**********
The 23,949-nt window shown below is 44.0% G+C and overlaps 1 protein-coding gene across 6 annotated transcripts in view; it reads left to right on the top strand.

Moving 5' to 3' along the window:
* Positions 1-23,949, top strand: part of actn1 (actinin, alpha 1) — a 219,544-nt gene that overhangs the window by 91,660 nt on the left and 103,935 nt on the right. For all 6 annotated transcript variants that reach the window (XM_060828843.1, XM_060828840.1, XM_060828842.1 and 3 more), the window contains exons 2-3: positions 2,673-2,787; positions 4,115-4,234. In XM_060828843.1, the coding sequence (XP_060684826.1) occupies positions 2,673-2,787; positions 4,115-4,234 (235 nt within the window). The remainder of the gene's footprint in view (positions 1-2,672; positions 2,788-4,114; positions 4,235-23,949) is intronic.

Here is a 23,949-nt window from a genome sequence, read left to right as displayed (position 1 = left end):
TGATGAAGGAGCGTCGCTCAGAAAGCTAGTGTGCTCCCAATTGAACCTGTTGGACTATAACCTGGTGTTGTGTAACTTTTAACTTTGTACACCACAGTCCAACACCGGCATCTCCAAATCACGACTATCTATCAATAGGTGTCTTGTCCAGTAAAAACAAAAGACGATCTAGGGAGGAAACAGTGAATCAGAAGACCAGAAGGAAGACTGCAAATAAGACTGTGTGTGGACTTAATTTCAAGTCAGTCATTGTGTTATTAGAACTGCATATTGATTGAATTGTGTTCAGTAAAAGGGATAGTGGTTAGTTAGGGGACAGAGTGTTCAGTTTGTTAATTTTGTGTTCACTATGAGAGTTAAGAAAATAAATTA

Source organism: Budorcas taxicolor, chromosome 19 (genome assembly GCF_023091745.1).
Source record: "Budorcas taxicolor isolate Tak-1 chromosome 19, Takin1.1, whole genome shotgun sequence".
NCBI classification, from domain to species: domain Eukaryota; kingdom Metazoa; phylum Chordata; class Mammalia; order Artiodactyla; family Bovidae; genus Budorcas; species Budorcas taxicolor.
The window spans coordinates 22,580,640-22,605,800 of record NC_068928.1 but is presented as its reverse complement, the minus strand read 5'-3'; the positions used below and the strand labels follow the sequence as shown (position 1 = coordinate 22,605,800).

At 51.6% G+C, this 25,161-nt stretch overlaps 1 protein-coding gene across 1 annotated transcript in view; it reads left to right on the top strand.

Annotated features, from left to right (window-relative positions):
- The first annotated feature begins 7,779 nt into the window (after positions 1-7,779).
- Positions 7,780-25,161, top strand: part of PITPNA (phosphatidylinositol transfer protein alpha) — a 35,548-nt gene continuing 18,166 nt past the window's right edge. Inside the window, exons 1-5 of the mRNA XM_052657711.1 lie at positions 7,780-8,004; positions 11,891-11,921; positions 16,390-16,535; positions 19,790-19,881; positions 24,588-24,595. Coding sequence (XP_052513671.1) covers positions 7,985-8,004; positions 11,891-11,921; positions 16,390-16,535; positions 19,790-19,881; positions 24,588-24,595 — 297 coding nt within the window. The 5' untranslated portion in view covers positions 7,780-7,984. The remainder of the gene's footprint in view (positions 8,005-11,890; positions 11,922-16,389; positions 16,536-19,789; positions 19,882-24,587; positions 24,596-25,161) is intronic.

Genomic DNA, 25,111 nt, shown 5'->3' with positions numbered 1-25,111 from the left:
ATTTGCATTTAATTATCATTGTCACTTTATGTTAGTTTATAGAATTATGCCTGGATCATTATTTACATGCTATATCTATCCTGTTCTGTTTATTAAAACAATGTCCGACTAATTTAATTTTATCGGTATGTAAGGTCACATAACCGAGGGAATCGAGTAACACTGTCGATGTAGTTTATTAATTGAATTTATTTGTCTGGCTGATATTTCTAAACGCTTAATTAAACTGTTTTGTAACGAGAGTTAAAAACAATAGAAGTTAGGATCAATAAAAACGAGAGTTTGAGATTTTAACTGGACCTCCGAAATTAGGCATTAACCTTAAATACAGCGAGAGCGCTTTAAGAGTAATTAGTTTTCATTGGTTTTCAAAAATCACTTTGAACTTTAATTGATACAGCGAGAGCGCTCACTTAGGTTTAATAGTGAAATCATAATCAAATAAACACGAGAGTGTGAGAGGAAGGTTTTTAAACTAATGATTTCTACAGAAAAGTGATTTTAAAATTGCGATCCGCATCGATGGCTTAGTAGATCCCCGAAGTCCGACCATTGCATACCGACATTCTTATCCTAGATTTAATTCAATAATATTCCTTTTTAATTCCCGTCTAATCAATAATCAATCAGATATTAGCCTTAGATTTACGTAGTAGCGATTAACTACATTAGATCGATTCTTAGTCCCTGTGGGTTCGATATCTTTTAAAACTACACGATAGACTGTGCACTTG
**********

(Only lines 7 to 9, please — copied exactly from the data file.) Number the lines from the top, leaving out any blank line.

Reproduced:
Source record: "Budorcas taxicolor isolate Tak-1 chromosome 19, Takin1.1, whole genome shotgun sequence".
NCBI classification, from domain to species: domain Eukaryota; kingdom Metazoa; phylum Chordata; class Mammalia; order Artiodactyla; family Bovidae; genus Budorcas; species Budorcas taxicolor.
The window spans coordinates 22,580,640-22,605,800 of record NC_068928.1 but is presented as its reverse complement, the minus strand read 5'-3'; the positions used below and the strand labels follow the sequence as shown (position 1 = coordinate 22,605,800).